But of course our lives were also turned upside down eight months ago.
Instead of going back to work following maternity leave she applied for extended employment insurance for parents of critically ill children - a benefit we're grateful for but is about to run out.
I modified my work schedule to be four days a week, but realized recently I'd actually been working a couple hours of overtime every week. After finishing my shift at 11 p.m. every Wednesday I drive the 300 kilometres to Calgary, then back to Medicine Hat Saturday.
Some days are easier than others. When Dom was in the ICU we took turns staying in the room with him. You don't sleep too well in that situation, so inevitably we'd also need a nap the day after.
Thanks to family we do manage to get out for a 'date night' every week, which basically means dinner out. Maybe a movie. Trish goes swimming at the YMCA when she can.
When he's sleeping a lot and low on energy - or energetic and happy enough to wear himself out quickly - the days are easier. But it's still far from ideal spending your days in a hospital, constantly on edge about what's going on and what could be next.
After nearly nine months, it's flat-out exhausting.
It's been a week since Dom started the protocol to drop his morphine addiction. They've slowly reduced the dosage and it should end today. Meanwhile he's mid-way through another 36-hour dose of rituximab (which put him in ICU a couple weeks earlier).
It's been a good week, for the most part. He needs little oxygen anymore, has finished most of the antibiotics he was on and even gets to have daily baths because so many of his tubes can be disconnected.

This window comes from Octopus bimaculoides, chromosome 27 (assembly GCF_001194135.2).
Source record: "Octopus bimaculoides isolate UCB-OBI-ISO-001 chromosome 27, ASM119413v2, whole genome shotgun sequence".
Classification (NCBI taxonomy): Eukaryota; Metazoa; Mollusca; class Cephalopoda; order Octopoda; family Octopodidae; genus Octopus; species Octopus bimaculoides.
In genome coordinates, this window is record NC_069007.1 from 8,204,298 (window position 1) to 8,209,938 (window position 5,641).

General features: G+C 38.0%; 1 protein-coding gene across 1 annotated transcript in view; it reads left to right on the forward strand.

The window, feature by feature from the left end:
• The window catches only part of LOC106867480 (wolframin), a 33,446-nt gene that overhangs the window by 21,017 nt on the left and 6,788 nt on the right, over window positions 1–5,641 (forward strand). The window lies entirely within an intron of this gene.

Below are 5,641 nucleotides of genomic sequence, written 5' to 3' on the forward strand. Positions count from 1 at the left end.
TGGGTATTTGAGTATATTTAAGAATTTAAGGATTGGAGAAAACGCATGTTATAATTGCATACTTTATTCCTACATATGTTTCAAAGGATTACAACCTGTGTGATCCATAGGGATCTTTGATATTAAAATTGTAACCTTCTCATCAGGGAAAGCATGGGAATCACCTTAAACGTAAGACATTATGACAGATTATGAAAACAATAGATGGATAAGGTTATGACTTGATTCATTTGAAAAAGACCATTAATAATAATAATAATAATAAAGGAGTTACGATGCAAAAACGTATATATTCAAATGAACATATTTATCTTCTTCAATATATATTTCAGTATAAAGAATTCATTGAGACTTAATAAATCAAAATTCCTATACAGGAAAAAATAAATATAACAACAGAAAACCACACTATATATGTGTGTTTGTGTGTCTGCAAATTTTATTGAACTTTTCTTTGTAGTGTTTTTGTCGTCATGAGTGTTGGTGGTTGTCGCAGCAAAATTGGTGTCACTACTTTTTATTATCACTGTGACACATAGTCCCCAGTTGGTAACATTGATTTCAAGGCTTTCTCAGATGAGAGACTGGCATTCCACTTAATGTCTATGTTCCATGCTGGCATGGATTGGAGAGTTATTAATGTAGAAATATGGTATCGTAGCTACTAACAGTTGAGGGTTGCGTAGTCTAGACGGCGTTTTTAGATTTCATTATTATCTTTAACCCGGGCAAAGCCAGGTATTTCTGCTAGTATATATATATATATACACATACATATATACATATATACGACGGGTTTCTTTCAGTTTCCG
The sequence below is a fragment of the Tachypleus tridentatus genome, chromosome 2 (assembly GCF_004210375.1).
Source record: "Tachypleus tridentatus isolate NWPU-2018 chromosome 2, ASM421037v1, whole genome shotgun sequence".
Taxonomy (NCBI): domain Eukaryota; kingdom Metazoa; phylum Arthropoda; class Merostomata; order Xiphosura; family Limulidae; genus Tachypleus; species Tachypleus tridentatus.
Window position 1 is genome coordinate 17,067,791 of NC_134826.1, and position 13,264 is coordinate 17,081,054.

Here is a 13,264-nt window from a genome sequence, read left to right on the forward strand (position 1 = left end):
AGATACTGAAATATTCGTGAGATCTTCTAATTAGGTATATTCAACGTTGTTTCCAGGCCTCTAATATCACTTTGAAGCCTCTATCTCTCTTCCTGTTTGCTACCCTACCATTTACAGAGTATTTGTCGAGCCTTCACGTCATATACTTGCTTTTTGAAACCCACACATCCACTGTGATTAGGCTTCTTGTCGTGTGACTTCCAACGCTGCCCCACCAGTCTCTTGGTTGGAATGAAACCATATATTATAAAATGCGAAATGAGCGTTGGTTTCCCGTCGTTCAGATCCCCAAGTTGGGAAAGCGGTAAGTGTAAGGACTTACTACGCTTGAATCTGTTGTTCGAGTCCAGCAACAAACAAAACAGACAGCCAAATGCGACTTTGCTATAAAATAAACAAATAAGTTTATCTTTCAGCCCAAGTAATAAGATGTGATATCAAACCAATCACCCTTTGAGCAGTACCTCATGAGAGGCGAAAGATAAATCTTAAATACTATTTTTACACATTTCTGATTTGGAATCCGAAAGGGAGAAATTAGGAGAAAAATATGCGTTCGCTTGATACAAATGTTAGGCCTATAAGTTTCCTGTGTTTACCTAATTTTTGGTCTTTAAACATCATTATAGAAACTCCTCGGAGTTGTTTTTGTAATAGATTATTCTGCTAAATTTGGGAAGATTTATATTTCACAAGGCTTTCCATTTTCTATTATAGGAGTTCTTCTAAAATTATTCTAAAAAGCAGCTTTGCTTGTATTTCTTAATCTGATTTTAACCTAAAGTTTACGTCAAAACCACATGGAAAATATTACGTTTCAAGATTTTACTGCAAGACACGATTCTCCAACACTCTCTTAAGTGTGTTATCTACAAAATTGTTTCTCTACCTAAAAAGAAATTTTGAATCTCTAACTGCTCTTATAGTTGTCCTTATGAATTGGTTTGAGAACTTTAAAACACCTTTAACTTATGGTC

On the other hand he's still not eating and recently had some symptoms which worry us.
A fever meant more precautionary drugs and an X-ray. Low blood counts - which are common following chemotherapy but not three months after a bone marrow transplant - require a blood booster known as GCSF. The problem with GCSF is it could instigate the growth of cancer cells as well.
We deal with every new hurdle as it comes, trying not to think too far ahead. But with his bone marrow transplant it was hard not to have the date of June 6 circled. That was Day 100 - the time at which a transplant failure becomes far less likely. Typically once you get to Day 100 you no longer have to stay within a half-hour of the hospital (or in Dom's case, in the hospital due to other infections and emergencies).
It was the day Trish and Dom could return to Medicine Hat. They haven't been here since February.
I started talking about having a welcome home celebration. I called a carpet cleaning company and an idea was floated about a cleaning bee. With an immuno-compromised child you can't be too careful to avoid the house being dirty.
The latest ICU visit ensured they will not be home June 6. Maybe not even July 6. And even once they are, the 36-hour rituximab treatments will require a stay in the Alberta Children's Hospital every three weeks until September.
Seeing the light at the end of the tunnel get further away is incredibly depressing. It may not seem like much at this point, but it's like being at the end of a marathon only to have the finish line moved another five kilometres down the road.
Some people ask us "How do you do it?" My answer is always "If you're in our position, you just do. It is what it is." It's sort of a non-answer.
The truth is, I don't know how we do it. We're stronger for it, certainly, but at what cost?